full of nothing, 2011
A review by the inimitable Travis Bird over at Foxy D:
A few years ago, or lifetimes ago, Nathan McLaughlin and Joe Houpert played as a duo called Loud & Sad, which released only a couple of CD-Rs and one tape before being separated by geography. These releases are, however, small gems. The power of Loud & Sad is immediately obvious, and is partially derived from sincerity – theirs is music that is unflinching, in its own way completely unafraid. Now, McLaughlin and Houpert have reanimated Loud & Sad with a more individual but no less communicative spirit, and their first release in this form, an elegant tape on Russia’s Full of Nothing label, shows that they haven’t lost a step.
Joe Houpert’s prayer guise represents one side of this split. (I’ve seen Houpert introduce concert performances as “prayer,” so I sense this isn’t so much a moniker as something more abstract.) Although Houpert has done some gorgeous instrumental work, here he begins with loops, which ground his side rhythmically in an important way. Plaintive, down-pitched guitar figures segue nicely into hovering tones. Acoustic guitar accompanies sparse guitar drones and incidental domestic noise, describing a state of serenity wrapped in isolation. Field recording loops lend a human presence, a deliberately subtle manipulation of man’s environment.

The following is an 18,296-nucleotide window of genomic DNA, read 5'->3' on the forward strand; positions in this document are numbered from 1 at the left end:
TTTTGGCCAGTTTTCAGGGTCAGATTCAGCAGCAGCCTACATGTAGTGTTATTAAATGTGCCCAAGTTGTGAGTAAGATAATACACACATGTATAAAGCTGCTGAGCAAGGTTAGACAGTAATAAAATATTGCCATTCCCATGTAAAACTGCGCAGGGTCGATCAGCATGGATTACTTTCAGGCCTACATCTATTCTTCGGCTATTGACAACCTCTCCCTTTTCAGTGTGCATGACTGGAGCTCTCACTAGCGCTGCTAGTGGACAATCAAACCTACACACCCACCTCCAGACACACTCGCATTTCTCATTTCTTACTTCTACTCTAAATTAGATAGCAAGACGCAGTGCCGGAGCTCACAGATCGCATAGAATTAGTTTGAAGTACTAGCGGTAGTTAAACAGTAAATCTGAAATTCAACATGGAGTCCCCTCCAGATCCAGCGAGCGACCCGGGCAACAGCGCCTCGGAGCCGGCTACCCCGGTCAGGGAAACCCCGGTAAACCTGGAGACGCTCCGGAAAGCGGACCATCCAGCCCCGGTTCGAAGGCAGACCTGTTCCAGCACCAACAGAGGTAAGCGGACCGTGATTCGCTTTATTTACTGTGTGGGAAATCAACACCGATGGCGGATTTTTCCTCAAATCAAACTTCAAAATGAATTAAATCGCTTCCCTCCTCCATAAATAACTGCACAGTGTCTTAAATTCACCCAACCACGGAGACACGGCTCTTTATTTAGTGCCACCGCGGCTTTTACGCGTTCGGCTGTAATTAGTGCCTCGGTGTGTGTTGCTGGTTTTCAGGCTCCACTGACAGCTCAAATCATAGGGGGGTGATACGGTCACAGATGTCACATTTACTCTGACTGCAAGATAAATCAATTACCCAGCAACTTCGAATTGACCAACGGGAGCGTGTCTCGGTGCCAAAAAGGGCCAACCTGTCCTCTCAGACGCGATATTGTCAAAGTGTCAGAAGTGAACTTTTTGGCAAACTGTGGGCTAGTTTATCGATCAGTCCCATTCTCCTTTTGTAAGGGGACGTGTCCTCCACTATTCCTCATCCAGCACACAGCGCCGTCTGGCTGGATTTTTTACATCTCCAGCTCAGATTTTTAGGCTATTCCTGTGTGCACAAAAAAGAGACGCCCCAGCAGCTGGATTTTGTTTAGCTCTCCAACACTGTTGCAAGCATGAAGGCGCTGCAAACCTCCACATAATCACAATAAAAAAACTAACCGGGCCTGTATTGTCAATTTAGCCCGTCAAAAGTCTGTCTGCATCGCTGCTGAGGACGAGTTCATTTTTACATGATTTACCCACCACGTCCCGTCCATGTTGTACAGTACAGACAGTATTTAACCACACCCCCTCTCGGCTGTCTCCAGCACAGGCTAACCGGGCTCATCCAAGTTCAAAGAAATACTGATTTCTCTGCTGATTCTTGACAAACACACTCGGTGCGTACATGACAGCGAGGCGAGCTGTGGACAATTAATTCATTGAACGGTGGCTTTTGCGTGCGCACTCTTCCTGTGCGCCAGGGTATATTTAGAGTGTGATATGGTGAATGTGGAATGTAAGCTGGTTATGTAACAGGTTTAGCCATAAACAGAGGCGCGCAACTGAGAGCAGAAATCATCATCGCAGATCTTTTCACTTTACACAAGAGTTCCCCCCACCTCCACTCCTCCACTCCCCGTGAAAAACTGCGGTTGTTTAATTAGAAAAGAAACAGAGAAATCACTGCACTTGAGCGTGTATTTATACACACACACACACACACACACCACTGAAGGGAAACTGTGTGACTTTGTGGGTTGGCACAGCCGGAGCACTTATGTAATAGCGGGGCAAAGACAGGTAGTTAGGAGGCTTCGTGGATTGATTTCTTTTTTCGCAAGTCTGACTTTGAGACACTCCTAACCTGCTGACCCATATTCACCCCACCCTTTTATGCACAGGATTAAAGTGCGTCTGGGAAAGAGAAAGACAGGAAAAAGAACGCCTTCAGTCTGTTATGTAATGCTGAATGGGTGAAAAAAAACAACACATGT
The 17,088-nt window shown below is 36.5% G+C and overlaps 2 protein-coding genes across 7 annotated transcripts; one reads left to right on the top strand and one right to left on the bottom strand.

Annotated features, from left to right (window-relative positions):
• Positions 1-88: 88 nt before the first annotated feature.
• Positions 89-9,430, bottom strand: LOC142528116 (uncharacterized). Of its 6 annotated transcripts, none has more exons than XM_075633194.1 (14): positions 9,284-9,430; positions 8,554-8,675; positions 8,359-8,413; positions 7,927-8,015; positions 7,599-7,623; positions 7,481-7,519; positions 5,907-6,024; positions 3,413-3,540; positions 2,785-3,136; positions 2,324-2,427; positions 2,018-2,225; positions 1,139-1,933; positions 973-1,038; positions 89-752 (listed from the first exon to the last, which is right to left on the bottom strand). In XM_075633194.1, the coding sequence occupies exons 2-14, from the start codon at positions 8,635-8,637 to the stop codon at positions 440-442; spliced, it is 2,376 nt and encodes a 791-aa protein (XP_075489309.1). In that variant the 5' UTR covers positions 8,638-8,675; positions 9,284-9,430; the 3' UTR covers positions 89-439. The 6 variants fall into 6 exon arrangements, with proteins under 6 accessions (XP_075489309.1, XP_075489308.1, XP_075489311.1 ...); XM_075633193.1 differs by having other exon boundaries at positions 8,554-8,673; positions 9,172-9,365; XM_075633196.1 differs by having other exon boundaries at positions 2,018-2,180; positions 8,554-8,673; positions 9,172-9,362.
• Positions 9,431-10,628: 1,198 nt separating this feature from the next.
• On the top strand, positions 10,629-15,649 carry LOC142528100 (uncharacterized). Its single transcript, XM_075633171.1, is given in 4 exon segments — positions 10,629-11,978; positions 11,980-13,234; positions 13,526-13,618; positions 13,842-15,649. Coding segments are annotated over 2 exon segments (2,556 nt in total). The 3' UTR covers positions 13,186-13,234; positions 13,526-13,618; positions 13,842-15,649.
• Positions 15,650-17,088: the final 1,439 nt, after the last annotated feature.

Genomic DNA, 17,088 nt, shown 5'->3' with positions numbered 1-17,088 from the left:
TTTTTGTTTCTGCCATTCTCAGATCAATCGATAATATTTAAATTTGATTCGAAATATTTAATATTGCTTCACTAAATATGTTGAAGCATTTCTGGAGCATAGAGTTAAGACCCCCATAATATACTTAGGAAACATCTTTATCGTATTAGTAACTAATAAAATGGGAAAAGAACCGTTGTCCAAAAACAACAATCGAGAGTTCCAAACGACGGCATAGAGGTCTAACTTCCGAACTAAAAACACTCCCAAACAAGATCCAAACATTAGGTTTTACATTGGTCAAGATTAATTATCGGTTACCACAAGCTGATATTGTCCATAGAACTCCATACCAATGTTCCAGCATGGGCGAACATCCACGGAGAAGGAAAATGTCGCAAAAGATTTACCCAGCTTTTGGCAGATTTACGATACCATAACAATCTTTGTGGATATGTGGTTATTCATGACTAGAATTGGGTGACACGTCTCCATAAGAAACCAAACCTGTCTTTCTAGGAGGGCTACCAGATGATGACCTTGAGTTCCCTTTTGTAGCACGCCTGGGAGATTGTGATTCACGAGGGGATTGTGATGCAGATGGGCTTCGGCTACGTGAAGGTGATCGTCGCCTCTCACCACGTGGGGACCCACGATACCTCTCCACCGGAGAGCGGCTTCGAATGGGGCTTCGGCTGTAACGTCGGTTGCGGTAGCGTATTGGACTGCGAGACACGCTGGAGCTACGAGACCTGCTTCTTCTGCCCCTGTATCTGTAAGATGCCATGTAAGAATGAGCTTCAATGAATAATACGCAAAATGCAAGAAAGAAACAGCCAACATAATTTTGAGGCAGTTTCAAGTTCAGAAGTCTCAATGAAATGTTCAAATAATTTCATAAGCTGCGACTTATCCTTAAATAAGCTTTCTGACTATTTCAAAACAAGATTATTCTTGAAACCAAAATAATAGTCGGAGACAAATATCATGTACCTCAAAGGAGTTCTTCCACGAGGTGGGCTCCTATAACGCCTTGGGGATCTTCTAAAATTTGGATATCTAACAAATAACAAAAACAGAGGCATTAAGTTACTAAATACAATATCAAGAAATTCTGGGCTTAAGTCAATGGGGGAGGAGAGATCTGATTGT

McLaughlin has released some incredible music on his six Echolocation releases (one of which was released by my own label, Notice Recordings; others appear on Digitalis, Gift Tapes, Sunshine Ltd, and SicSic), and his Senufo LP, The Refrigerator Is Emotional, garnered quite a few raves earlier this year. His side continues this trajectory, using sparse, strikingly musical tape loops along with some light lo-fi accompaniment. Notable in McLaughlin’s arsenal are his use of extreme bass tones and precisely calibrated delay, which lends extra dimensionality to his simple loops. Another is his fragmentary banjo playing, which nods Cubistically at folk music in the way that Scott Tuma’s distorted guitar roars and yearning harmonica do.
Loud & Sad has released a couple of lathes this year, as McLaughlin and Houpert slowly sift through their recorded archives; along with new material like this, the new era of their collaboration should be very exciting. Both men possess a rare sense of commitment – to friendship, to collaboration, to facing the unknown – that only deepens with time.